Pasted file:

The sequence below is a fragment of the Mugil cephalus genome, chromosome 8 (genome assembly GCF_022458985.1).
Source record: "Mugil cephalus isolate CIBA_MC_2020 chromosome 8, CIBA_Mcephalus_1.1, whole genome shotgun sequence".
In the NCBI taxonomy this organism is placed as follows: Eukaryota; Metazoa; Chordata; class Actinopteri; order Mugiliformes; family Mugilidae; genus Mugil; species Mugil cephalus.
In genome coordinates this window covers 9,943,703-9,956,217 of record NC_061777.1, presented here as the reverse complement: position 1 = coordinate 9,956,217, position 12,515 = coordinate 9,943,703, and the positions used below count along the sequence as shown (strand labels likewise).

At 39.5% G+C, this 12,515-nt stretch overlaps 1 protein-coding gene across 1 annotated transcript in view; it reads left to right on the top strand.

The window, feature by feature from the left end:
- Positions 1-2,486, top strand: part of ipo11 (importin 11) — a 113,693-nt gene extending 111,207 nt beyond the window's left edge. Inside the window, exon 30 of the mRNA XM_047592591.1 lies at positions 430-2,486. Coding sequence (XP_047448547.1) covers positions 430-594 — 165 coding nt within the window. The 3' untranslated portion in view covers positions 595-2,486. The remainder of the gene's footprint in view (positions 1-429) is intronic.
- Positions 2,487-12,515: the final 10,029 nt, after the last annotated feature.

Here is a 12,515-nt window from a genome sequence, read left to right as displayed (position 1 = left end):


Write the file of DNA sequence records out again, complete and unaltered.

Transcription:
The sequence below is a fragment of the Mugil cephalus genome, chromosome 8 (genome assembly GCF_022458985.1).
Source record: "Mugil cephalus isolate CIBA_MC_2020 chromosome 8, CIBA_Mcephalus_1.1, whole genome shotgun sequence".
In the NCBI taxonomy this organism is placed as follows: Eukaryota; Metazoa; Chordata; class Actinopteri; order Mugiliformes; family Mugilidae; genus Mugil; species Mugil cephalus.
In genome coordinates this window covers 9,943,703-9,956,217 of record NC_061777.1, presented here as the reverse complement: position 1 = coordinate 9,956,217, position 12,515 = coordinate 9,943,703, and the positions used below count along the sequence as shown (strand labels likewise).

At 39.5% G+C, this 12,515-nt stretch overlaps 1 protein-coding gene across 1 annotated transcript in view; it reads left to right on the top strand.

The window, feature by feature from the left end:
- Positions 1-2,486, top strand: part of ipo11 (importin 11) — a 113,693-nt gene extending 111,207 nt beyond the window's left edge. Inside the window, exon 30 of the mRNA XM_047592591.1 lies at positions 430-2,486. Coding sequence (XP_047448547.1) covers positions 430-594 — 165 coding nt within the window. The 3' untranslated portion in view covers positions 595-2,486. The remainder of the gene's footprint in view (positions 1-429) is intronic.
- Positions 2,487-12,515: the final 10,029 nt, after the last annotated feature.

Here is a 12,515-nt window from a genome sequence, read left to right as displayed (position 1 = left end):